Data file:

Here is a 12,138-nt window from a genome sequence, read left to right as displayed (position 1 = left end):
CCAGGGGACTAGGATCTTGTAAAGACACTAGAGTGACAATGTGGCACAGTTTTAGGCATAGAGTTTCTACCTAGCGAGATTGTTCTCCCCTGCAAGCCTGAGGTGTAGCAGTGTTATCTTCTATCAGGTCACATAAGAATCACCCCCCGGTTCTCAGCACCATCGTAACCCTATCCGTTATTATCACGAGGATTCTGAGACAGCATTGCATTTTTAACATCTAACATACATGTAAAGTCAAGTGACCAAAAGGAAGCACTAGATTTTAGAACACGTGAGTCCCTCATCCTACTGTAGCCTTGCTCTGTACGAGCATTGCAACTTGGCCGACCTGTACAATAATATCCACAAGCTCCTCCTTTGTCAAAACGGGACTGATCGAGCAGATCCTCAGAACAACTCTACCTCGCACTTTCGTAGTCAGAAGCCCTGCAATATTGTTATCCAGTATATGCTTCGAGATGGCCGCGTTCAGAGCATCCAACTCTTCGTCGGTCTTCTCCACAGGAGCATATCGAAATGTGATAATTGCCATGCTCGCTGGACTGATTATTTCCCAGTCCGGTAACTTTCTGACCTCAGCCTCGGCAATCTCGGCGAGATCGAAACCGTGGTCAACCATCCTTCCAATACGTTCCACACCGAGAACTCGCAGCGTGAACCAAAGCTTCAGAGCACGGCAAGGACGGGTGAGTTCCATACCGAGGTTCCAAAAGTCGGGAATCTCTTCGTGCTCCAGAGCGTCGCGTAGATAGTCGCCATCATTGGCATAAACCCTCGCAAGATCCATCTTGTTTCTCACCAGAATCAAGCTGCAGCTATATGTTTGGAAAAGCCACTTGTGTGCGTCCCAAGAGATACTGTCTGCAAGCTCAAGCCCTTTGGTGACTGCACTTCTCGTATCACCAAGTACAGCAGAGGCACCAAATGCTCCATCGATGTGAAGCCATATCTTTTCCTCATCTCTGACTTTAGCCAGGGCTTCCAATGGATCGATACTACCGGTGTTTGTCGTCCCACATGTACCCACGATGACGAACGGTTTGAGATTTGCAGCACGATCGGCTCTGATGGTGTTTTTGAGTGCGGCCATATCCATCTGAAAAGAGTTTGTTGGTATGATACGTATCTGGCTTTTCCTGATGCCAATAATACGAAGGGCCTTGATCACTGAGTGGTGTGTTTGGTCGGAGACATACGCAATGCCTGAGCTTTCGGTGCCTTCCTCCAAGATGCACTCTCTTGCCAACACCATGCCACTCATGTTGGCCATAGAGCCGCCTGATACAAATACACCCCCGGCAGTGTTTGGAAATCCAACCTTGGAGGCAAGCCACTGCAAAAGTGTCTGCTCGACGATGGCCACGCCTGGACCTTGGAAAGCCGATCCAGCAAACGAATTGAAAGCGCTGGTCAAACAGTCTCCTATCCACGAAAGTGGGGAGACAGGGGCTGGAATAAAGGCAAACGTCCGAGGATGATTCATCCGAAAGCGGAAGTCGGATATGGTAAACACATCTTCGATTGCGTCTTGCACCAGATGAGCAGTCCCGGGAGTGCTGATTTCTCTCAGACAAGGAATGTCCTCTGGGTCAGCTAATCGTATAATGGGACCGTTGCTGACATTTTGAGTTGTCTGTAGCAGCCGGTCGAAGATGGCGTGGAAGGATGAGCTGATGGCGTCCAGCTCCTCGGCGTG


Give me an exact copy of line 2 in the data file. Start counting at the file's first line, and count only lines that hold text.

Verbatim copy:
CCAGGGGACTAGGATCTTGTAAAGACACTAGAGTGACAATGTGGCACAGTTTTAGGCATAGAGTTTCTACCTAGCGAGATTGTTCTCCCCTGCAAGCCTGAGGTGTAGCAGTGTTATCTTCTATCAGGTCACATAAGAATCACCCCCCGGTTCTCAGCACCATCGTAACCCTATCCGTTATTATCACGAGGATTCTGAGACAGCATTGCATTTTTAACATCTAACATACATGTAAAGTCAAGTGACCAAAAGGAAGCACTAGATTTTAGAACACGTGAGTCCCTCATCCTACTGTAGCCTTGCTCTGTACGAGCATTGCAACTTGGCCGACCTGTACAATAATATCCACAAGCTCCTCCTTTGTCAAAACGGGACTGATCGAGCAGATCCTCAGAACAACTCTACCTCGCACTTTCGTAGTCAGAAGCCCTGCAATATTGTTATCCAGTATATGCTTCGAGATGGCCGCGTTCAGAGCATCCAACTCTTCGTCGGTCTTCTCCACAGGAGCATATCGAAATGTGATAATTGCCATGCTCGCTGGACTGATTATTTCCCAGTCCGGTAACTTTCTGACCTCAGCCTCGGCAATCTCGGCGAGATCGAAACCGTGGTCAACCATCCTTCCAATACGTTCCACACCGAGAACTCGCAGCGTGAACCAAAGCTTCAGAGCACGGCAAGGACGGGTGAGTTCCATACCGAGGTTCCAAAAGTCGGGAATCTCTTCGTGCTCCAGAGCGTCGCGTAGATAGTCGCCATCATTGGCATAAACCCTCGCAAGATCCATCTTGTTTCTCACCAGAATCAAGCTGCAGCTATATGTTTGGAAAAGCCACTTGTGTGCGTCCCAAGAGATACTGTCTGCAAGCTCAAGCCCTTTGGTGACTGCACTTCTCGTATCACCAAGTACAGCAGAGGCACCAAATGCTCCATCGATGTGAAGCCATATCTTTTCCTCATCTCTGACTTTAGCCAGGGCTTCCAATGGATCGATACTACCGGTGTTTGTCGTCCCACATGTACCCACGATGACGAACGGTTTGAGATTTGCAGCACGATCGGCTCTGATGGTGTTTTTGAGTGCGGCCATATCCATCTGAAAAGAGTTTGTTGGTATGATACGTATCTGGCTTTTCCTGATGCCAATAATACGAAGGGCCTTGATCACTGAGTGGTGTGTTTGGTCGGAGACATACGCAATGCCTGAGCTTTCGGTGCCTTCCTCCAAGATGCACTCTCTTGCCAACACCATGCCACTCATGTTGGCCATAGAGCCGCCTGATACAAATACACCCCCGGCAGTGTTTGGAAATCCAACCTTGGAGGCAAGCCACTGCAAAAGTGTCTGCTCGACGATGGCCACGCCTGGACCTTGGAAAGCCGATCCAGCAAACGAATTGAAAGCGCTGGTCAAACAGTCTCCTATCCACGAAAGTGGGGAGACAGGGGCTGGAATAAAGGCAAACGTCCGAGGATGATTCATCCGAAAGCGGAAGTCGGATATGGTAAACACATCTTCGATTGCGTCTTGCACCAGATGAGCAGTCCCGGGAGTGCTGATTTCTCTCAGACAAGGAATGTCCTCTGGGTCAGCTAATCGTATAATGGGACCGTTGCTGACATTTTGAGTTGTCTGTAGCAGCCGGTCGAAGATGGCGTGGAAGGATGAGCTGATGGCGTCCAGCTCCTCGGCGTG